Pomegranate Once, it was ripe; a chalice to a multitude of seeds, each seed a fertile ruby plump with crimson juice. Now it withers, lays untouched. Unseen. Soon, a woman will take a knife, sigh and then slice into it. She will marvel at its innards, its desiccated womb, so like her own. Glorious in its decay, it will stain her clothes purple.
Menopausal Metaphors (or Now is the Autumn of Our Discontent) The copper leaves start to lose their colour, Desiccate and fall to earth. On especially stormy nights You can hear them slowly twisting To the ground below. The autumnal fog, smell of bonfires And yesterday’s fireworks Suggest the coloured Catherine wheel Is spent. The season of mellow fruitfulness is over.
Velcro Last night I found myself velcroed to my chap's back. You see, middle age has been extremely kind; Bestowing us with extra hair. Not the silky luxurious kind, alas; It's black and spiky, on the whole. His ears and nose are richly blessed And his shoulders now rustle, Much like that field of wheat That caught Mrs May out. Whilst my menopausal chin, Clearly envious of our sooty cat, Or perhaps the hooks on my best jacket, Has sprouted black curved whiskers. And these two new coats, became entwined Whilst I was hugging his broad, still strong back. Locking us together. Rendering it Painful to peel away.
Writers’ Biographies DONNA CANALE Donna Canale is a poet and writer who has been involved in facilitating community education for many years. She facilitates the Corby Collective Poets who perform, write and publish together. She is currently working on her own collection of poems.
JUDE CASSON Jude Casson is a GP from Leicester who has mainly written essays for medical non-fiction writing competitions as well as some short stories. Writing about the menopause has given her inspiration to try poetry for the first time since leaving school!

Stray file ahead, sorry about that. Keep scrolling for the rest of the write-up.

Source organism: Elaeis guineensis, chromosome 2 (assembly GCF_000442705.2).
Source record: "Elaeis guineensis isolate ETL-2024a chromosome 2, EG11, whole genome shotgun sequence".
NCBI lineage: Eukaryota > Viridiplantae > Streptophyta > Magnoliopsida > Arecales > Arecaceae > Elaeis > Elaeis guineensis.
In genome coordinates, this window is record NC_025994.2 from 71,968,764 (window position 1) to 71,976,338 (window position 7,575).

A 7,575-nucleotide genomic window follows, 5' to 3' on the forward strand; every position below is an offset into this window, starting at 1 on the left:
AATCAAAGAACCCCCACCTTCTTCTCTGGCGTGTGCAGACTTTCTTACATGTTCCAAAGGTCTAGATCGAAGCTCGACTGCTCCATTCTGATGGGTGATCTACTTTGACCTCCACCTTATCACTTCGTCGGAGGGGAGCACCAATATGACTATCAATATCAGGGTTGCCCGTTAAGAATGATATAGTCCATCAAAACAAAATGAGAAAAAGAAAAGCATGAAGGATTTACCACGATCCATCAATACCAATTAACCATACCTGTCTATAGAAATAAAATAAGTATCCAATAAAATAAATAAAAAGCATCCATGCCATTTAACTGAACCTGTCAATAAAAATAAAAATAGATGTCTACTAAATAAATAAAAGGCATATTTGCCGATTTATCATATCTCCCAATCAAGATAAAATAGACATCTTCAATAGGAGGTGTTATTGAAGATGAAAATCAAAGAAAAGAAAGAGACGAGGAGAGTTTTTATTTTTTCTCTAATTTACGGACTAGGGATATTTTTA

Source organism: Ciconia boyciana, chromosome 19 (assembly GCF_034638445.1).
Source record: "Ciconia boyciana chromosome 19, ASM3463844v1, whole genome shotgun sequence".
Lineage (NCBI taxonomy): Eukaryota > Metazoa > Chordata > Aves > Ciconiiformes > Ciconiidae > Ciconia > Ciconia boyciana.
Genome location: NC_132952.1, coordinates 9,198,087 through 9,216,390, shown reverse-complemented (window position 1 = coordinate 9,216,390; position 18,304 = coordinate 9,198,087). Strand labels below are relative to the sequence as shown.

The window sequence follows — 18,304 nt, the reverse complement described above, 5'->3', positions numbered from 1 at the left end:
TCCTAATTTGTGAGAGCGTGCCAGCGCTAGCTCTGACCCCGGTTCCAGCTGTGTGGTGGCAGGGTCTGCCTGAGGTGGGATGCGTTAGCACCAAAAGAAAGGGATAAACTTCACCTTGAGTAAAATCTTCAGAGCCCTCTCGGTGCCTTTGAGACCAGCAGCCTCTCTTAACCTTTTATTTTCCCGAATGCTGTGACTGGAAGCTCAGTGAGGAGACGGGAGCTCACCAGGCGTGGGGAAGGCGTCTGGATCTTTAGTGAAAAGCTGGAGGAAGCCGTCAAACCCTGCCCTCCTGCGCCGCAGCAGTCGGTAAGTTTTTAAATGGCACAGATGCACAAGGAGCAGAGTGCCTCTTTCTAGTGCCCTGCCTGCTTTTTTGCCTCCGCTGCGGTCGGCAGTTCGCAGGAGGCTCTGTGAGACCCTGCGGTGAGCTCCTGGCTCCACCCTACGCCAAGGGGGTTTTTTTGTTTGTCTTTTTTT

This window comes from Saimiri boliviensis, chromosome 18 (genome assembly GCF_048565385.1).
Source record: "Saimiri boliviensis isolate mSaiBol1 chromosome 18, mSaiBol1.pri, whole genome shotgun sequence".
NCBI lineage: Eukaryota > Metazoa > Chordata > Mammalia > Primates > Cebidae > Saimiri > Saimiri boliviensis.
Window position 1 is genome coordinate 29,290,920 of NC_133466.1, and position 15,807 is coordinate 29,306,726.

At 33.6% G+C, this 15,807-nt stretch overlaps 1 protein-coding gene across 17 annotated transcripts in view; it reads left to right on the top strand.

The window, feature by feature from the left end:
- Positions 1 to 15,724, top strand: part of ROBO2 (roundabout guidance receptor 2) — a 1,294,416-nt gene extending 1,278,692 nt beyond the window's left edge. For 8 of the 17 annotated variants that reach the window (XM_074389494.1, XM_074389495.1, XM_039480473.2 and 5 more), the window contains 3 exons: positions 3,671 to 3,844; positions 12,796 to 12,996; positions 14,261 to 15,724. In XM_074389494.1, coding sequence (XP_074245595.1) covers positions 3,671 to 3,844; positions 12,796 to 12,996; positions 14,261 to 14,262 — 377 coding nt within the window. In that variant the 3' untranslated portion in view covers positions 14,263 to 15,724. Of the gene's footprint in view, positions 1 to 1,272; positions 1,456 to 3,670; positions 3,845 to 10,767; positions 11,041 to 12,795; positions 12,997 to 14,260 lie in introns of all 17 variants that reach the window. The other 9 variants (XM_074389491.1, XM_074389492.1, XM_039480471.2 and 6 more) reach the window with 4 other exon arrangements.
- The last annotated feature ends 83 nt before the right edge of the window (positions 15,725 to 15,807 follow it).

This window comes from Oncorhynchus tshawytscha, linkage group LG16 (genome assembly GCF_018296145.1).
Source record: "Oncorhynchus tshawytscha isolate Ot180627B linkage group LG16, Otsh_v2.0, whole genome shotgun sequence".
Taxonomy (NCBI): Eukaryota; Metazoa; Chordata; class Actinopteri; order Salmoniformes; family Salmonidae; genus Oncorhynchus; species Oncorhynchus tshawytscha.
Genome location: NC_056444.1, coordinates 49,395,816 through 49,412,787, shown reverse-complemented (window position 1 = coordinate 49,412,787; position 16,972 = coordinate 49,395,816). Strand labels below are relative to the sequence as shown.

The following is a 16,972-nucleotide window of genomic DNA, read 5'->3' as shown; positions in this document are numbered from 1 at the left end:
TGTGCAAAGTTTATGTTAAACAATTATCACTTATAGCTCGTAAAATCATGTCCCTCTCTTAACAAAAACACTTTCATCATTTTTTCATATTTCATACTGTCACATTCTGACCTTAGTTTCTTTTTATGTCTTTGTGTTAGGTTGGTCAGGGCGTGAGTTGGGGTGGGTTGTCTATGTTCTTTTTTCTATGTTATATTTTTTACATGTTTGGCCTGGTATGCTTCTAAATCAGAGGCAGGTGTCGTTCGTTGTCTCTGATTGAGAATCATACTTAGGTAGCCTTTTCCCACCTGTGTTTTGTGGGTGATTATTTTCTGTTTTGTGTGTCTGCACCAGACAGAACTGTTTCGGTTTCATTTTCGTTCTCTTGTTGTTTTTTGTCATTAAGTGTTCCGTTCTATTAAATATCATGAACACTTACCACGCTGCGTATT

SARAH DALE Sarah Dale is a psychologist and writer living in Nottingham. She completed an MA in Creative Writing from Birkbeck University, London in 2019 and she’s had stories published by the Mechanics’ Institute Review, Fairlight Books and The Letters Page. She’s been menopausal for years already…
MARY GIBSON Mary Gibson lives in Leicester with her three cats, plus assorted feline visitors. She writes short fiction and poetry. Writing about the menopause has been a therapeutic experience and she hopes to explore the subject more.
DAWN HARTLEY Dawn Hartley is a writer from Nottingham. She has been writing poetry and stories since she was 14 and is now pursuing her dream by having her work published. Dawn wanted to write about her own experience of the menopause as hers started after a hysterectomy when she was 26.
JANEY HARVEY Janey Harvey is a writer and teacher from Nottinghamshire. She is studying an MA in Creative Writing at Nottingham Trent University and working on her first novel. Her articles have appeared in JUNO Magazine and her fiction features in The Fosseway Writers’ collaborative novels: Burning Old School Ties and The Brinwade Chronicles.
PIPPA HENNESSY Pippa Hennessy is a writer and publisher living and working in Nottingham. She has published poems, short fiction, creative non-fiction and comic stories in a range of magazines and anthologies, and her poems on quantum theory were selected for Soundswrite Press’s 2019 showcase book of three women poets: Take Three.